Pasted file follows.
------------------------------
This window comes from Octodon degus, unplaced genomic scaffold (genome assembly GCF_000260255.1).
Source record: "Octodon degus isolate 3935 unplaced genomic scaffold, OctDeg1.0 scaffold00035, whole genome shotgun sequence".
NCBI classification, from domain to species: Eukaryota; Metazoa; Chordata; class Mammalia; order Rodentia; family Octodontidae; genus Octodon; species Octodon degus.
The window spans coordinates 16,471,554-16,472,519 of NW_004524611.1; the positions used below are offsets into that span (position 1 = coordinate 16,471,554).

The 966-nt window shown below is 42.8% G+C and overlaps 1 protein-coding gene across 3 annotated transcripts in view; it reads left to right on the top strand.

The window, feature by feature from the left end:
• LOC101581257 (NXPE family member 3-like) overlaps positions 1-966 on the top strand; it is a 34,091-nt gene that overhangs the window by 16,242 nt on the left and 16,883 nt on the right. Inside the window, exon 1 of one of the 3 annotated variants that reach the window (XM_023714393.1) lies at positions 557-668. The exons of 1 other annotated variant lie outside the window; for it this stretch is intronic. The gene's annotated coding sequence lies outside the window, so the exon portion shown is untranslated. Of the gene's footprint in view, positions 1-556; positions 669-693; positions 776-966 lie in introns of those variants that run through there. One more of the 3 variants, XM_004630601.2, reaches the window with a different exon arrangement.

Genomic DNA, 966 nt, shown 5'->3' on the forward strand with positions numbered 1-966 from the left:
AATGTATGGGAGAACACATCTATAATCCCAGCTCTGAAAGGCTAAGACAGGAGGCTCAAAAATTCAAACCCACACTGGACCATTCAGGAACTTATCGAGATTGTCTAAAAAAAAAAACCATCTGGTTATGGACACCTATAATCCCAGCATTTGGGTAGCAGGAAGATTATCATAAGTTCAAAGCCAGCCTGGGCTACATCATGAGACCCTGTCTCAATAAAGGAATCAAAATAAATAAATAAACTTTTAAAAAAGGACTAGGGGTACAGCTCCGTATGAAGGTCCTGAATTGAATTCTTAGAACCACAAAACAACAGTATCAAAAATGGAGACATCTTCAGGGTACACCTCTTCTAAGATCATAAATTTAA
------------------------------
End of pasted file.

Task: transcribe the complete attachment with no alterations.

This window comes from Octodon degus, unplaced genomic scaffold (genome assembly GCF_000260255.1).
Source record: "Octodon degus isolate 3935 unplaced genomic scaffold, OctDeg1.0 scaffold00035, whole genome shotgun sequence".
NCBI classification, from domain to species: Eukaryota; Metazoa; Chordata; class Mammalia; order Rodentia; family Octodontidae; genus Octodon; species Octodon degus.
The window spans coordinates 16,471,554-16,472,519 of NW_004524611.1; the positions used below are offsets into that span (position 1 = coordinate 16,471,554).

The 966-nt window shown below is 42.8% G+C and overlaps 1 protein-coding gene across 3 annotated transcripts in view; it reads left to right on the top strand.

The window, feature by feature from the left end:
• LOC101581257 (NXPE family member 3-like) overlaps positions 1-966 on the top strand; it is a 34,091-nt gene that overhangs the window by 16,242 nt on the left and 16,883 nt on the right. Inside the window, exon 1 of one of the 3 annotated variants that reach the window (XM_023714393.1) lies at positions 557-668. The exons of 1 other annotated variant lie outside the window; for it this stretch is intronic. The gene's annotated coding sequence lies outside the window, so the exon portion shown is untranslated. Of the gene's footprint in view, positions 1-556; positions 669-693; positions 776-966 lie in introns of those variants that run through there. One more of the 3 variants, XM_004630601.2, reaches the window with a different exon arrangement.

Genomic DNA, 966 nt, shown 5'->3' on the forward strand with positions numbered 1-966 from the left:
AATGTATGGGAGAACACATCTATAATCCCAGCTCTGAAAGGCTAAGACAGGAGGCTCAAAAATTCAAACCCACACTGGACCATTCAGGAACTTATCGAGATTGTCTAAAAAAAAAAACCATCTGGTTATGGACACCTATAATCCCAGCATTTGGGTAGCAGGAAGATTATCATAAGTTCAAAGCCAGCCTGGGCTACATCATGAGACCCTGTCTCAATAAAGGAATCAAAATAAATAAATAAACTTTTAAAAAAGGACTAGGGGTACAGCTCCGTATGAAGGTCCTGAATTGAATTCTTAGAACCACAAAACAACAGTATCAAAAATGGAGACATCTTCAGGGTACACCTCTTCTAAGATCATAAATTTAA